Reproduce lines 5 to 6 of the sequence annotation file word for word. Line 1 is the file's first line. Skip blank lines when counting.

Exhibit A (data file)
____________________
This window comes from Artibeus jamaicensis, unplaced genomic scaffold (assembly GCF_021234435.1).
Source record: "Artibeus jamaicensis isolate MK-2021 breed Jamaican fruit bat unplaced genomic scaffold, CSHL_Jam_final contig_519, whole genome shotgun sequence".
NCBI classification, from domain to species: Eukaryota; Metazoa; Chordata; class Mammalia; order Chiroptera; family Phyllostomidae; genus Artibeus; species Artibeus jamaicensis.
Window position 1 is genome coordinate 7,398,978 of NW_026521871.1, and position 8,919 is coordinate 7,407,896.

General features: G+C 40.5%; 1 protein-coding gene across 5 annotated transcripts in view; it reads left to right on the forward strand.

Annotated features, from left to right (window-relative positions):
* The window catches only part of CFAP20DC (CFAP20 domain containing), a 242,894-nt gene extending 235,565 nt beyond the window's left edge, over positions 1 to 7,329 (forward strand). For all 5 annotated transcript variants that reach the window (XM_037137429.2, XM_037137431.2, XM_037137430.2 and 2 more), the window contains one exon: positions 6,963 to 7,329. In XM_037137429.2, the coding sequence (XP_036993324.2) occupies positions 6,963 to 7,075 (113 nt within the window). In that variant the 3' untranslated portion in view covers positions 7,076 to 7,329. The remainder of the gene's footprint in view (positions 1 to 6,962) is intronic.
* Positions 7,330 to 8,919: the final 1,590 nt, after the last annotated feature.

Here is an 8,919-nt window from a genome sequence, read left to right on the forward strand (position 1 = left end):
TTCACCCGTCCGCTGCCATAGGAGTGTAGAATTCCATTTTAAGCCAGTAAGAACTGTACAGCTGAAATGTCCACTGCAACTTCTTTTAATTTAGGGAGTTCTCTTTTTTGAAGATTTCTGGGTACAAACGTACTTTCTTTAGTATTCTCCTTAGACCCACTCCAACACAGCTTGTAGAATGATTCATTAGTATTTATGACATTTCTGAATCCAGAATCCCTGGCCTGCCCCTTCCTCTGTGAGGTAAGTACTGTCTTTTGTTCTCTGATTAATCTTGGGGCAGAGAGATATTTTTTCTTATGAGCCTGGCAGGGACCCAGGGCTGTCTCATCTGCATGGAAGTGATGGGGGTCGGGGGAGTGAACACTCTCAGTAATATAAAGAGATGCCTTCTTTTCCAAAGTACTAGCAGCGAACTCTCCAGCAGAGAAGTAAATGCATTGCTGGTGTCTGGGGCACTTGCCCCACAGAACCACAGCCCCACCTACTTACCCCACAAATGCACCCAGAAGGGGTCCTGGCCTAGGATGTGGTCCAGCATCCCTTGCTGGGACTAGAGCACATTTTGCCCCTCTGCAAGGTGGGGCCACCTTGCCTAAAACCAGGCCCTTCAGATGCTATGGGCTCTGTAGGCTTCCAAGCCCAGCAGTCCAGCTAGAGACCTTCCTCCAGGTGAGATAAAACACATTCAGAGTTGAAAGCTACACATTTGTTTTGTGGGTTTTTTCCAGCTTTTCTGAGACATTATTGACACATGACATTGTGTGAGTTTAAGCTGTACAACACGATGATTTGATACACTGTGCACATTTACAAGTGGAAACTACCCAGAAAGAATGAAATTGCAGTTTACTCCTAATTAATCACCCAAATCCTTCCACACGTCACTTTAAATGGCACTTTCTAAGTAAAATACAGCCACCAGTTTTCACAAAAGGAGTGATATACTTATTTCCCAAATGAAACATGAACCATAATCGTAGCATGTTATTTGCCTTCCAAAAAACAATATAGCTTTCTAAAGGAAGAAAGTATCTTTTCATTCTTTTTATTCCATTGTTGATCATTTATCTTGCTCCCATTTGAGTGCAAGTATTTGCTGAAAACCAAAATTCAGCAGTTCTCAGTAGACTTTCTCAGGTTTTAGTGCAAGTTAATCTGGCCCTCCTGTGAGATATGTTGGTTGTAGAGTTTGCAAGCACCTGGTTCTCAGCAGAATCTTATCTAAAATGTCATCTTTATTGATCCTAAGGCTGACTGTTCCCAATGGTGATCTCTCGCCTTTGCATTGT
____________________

General features: G+C 40.5%; 1 protein-coding gene across 5 annotated transcripts in view; it reads left to right on the forward strand.

Annotated features, from left to right (window-relative positions):